VATICAN CITY – If the church wants to reach young people today, it must avoid the temptation to “fudge” on core Catholic beliefs in an effort to make them more agreeable to contemporary tastes, a Vatican official said.
Instead, it should confront with courage the major barriers in modern evangelization, including cultural resistance to the proclamation of Christ as the unique savior, said Dominican Father Augustine DiNoia, undersecretary of the Congregation for the Doctrine of the Faith.
“No one in his or her right mind will be interested in a faith about which its exponents seem too embarrassed to communicate forthrightly,” Father DiNoia said.
“We have to be convinced that the fullness of the truth and beauty of the message about Jesus Christ is powerfully attractive when it is communicated without apologies or compromise,” he said.
Father DiNoia made the remarks in the Carl J. Peter lecture delivered Dec. 7 at Rome’s Pontifical North American College. His speech took its theme from Pope Benedict XVI’s talk to U.S. bishops last April, when the pope said they could best help people meet God by “clearing away some of the barriers to such an encounter.”
Father DiNoia said these barriers are in part intellectual, and can be remedied by robust preaching and teaching that responds to the younger generation’s openness to discussion and debate.
“In our conversations with young people, we have to avoid the temptation to fudge – to adapt the Catholic faith so as to make it palatable to modern tastes and expectations,” Father DiNoia said.
“This so-called ‘accommodationist’ approach generally fails, and it fails doubly with young people. There is a risk in this approach that the Christian message becomes indistinguishable from everything else on offer in the market stalls of secularized religious faith,” he said.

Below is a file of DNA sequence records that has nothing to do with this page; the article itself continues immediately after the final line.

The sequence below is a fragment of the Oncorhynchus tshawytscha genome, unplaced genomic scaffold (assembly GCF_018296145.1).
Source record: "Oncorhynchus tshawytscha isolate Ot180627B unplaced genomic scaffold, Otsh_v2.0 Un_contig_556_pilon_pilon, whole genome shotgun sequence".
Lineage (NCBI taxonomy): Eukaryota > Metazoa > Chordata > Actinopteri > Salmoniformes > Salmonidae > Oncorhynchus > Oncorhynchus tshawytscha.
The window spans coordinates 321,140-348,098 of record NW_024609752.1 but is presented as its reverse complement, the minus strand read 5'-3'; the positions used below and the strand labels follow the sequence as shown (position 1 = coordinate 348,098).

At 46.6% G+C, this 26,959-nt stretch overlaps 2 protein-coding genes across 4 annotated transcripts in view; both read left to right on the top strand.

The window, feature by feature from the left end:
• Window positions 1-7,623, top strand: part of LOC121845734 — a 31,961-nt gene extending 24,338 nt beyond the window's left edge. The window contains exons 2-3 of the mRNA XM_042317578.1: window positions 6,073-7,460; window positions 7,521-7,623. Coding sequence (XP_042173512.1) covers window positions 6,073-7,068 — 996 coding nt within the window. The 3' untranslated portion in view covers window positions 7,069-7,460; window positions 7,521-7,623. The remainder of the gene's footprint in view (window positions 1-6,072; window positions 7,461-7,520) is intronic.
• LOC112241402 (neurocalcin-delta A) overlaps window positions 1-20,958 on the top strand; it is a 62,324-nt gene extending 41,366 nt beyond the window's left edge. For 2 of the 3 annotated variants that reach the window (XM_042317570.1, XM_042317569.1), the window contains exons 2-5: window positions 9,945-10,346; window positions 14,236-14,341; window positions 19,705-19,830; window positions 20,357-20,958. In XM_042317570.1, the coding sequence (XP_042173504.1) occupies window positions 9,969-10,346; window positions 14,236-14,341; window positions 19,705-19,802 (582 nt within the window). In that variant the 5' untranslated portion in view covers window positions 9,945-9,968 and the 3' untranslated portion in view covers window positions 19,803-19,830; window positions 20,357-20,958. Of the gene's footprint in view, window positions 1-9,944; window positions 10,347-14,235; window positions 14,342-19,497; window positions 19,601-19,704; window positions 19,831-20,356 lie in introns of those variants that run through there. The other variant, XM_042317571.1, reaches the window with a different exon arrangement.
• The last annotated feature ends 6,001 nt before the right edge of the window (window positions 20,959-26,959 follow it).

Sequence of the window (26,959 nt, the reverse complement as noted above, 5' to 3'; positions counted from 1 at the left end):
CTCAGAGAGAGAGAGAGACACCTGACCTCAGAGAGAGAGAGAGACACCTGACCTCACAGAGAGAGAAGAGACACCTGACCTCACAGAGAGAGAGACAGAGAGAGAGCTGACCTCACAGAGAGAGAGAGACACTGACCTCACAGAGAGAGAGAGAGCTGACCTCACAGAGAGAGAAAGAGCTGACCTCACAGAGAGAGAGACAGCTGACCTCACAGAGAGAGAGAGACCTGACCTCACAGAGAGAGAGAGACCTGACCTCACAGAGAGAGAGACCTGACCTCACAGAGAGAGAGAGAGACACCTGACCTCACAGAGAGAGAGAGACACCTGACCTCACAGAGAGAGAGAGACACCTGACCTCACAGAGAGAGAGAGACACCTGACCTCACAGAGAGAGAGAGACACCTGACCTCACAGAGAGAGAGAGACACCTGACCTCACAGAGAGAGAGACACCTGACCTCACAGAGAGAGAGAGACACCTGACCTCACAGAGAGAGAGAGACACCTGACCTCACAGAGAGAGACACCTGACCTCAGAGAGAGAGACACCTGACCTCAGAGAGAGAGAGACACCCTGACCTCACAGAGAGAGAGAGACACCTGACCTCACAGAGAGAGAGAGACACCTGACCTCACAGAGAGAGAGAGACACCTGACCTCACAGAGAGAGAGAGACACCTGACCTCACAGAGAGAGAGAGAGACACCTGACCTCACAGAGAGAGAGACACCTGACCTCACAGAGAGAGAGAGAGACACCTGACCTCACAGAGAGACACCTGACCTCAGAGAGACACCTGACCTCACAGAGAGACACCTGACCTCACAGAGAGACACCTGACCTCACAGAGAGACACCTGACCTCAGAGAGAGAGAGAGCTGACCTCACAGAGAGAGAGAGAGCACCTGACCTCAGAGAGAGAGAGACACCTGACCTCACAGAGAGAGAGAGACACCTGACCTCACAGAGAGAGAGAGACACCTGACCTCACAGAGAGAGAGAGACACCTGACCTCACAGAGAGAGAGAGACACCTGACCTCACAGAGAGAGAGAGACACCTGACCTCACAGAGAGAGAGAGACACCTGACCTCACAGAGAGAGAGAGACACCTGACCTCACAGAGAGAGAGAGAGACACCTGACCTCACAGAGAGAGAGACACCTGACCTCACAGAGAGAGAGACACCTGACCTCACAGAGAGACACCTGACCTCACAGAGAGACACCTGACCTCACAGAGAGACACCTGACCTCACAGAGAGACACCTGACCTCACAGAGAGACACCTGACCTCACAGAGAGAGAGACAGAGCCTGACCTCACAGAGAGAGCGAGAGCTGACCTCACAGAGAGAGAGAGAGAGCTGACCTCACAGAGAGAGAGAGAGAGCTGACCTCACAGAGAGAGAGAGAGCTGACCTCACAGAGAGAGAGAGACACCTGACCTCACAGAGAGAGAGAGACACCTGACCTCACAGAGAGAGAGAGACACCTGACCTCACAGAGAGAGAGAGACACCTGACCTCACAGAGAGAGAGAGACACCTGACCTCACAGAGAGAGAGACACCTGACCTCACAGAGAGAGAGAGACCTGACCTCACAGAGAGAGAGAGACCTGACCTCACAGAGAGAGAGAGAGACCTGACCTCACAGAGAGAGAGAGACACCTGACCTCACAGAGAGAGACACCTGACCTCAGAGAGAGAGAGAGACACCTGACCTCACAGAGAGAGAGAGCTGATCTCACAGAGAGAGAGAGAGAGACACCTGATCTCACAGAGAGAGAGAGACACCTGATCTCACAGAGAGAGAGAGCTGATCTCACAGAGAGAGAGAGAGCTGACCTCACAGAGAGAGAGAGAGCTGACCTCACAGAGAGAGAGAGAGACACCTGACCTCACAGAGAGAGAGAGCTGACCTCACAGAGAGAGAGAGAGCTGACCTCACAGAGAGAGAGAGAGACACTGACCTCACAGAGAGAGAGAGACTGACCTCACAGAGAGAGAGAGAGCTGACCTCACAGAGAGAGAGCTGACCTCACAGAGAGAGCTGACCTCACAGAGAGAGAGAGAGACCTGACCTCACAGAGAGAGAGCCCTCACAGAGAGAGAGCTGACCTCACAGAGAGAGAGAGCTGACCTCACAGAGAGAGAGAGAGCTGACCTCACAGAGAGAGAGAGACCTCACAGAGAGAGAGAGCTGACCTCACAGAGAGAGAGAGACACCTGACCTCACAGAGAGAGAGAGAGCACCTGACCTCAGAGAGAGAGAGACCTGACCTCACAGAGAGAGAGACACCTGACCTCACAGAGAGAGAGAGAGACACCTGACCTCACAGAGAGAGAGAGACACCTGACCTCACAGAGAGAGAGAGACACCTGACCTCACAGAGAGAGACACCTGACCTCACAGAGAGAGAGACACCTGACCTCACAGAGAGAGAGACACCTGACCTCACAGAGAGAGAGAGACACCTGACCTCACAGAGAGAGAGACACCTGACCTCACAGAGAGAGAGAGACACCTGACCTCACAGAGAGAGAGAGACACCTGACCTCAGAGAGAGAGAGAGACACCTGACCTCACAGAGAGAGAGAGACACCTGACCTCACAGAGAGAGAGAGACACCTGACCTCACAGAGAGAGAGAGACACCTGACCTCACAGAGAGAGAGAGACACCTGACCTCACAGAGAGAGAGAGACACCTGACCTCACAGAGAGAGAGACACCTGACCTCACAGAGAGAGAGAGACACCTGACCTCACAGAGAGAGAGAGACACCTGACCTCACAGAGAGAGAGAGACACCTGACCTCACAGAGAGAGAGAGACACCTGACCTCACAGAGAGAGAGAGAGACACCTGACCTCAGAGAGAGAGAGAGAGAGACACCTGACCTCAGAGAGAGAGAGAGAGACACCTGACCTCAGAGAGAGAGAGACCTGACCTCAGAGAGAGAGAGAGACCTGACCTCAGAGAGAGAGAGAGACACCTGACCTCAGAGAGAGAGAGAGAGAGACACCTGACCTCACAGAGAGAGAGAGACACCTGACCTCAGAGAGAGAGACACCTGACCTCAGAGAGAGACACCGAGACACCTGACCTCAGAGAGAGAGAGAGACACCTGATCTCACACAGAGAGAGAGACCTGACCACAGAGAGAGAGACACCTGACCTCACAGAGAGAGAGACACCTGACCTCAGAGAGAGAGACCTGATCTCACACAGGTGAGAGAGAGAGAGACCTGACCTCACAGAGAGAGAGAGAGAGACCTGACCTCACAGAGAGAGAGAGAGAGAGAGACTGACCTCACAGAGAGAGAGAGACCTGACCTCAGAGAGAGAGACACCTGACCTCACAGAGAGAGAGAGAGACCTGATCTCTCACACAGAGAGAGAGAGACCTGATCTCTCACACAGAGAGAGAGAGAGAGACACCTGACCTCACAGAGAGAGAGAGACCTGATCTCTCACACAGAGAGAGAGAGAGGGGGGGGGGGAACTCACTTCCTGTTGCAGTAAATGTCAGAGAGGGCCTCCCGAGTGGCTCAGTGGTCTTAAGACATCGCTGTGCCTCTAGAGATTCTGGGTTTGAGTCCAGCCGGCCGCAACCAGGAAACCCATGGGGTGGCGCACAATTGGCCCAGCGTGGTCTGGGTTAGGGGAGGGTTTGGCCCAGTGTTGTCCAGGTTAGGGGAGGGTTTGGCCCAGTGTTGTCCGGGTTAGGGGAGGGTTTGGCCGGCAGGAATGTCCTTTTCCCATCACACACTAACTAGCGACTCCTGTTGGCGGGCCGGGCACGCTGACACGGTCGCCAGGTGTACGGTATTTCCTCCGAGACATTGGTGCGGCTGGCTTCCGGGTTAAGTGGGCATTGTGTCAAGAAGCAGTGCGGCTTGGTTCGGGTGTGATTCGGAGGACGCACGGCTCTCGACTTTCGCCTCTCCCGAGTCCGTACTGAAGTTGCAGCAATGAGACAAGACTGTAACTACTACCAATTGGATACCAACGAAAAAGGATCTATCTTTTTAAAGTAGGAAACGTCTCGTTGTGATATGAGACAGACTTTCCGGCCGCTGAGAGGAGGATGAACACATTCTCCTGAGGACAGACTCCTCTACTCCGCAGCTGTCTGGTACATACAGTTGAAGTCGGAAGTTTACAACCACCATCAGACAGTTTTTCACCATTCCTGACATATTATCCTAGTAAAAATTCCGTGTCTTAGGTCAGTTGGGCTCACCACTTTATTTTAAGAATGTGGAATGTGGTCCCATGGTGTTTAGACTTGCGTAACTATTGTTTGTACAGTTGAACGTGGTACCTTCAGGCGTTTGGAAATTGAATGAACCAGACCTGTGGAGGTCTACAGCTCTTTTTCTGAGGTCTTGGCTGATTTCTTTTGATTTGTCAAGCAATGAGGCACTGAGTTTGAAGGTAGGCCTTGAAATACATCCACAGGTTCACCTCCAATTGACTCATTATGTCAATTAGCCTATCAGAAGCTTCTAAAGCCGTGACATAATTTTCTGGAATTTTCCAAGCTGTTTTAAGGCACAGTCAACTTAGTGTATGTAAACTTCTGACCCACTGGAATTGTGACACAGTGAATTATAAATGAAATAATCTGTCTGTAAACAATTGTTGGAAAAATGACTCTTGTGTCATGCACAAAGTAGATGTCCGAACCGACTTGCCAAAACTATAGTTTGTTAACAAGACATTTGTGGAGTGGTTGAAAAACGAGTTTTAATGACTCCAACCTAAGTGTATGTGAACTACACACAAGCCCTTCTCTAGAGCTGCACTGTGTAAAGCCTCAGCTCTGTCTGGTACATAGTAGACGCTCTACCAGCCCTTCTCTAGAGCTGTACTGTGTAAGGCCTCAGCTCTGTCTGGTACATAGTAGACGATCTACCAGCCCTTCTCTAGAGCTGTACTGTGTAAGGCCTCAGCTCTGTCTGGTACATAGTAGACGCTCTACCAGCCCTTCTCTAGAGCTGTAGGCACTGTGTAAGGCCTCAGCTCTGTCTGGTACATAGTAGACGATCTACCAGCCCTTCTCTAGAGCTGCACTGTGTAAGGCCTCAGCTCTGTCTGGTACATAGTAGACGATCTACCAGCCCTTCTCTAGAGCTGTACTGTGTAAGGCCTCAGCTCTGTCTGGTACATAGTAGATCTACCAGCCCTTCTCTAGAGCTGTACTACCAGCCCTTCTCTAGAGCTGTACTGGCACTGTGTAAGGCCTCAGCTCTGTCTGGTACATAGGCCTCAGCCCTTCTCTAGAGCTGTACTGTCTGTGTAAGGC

Father DiNoia examined what he said were the three biggest obstacles to evangelizing young people today. The first, he said, is “the notion that it is arrogant to claim that Jesus Christ is the unique mediator of salvation.”
He said that in confronting this barrier the church needs to first make clear that faith in Christ’s uniqueness does not devalue other religions, which are worthy of respect and study as “monuments to the search for God.”
But what makes Christianity different is that it is principally about “God’s search for us” and God’s desire to give human beings a share in divine life, he said.
“Given that salvation in the Christian sense of the term involves both reconciliation of sinners and the elevation of creaturely persons to a new kind of life, it cannot come from within this world. Saviors are a dime a dozen when one fails to grasp what’s really at stake. We need to be delivered not just from error, or suffering, or desire, or injustice, or poverty,” he said.
“God desires nothing less than to share his life with us,” he said. Only Jesus Christ could accomplish that, he said, and Christians need to affirm that in bringing salvation for them and for others, Jesus is “not just any savior.”
Father DiNoia identified a second barrier to the evangelization of young people in the mistaken and predominant belief that being a Christian means giving up one’s freedom and replacing it with conformity to an external set of rules.
It is true that Christian faith requires conformity to Christ, he said. But this is not a “slavish conformity”; it presupposes the full realization of the unique human person, not his suppression, he said.
The third major barrier, Father DiNoia said, is the idea that the church’s moral teachings are more or less arbitrary, allowing or forbidding certain things regardless of their real relationship with human goodness.
Young people need to know that the church rejects this “culture of legalism” in theology, and that Catholic teachings are aimed primarily at fostering virtue, not instilling obedience. Like an athlete’s exercise and diet regime, which prepares him for a good performance, the church’s moral teachings are designed to lead the person to goodness and happiness, he said.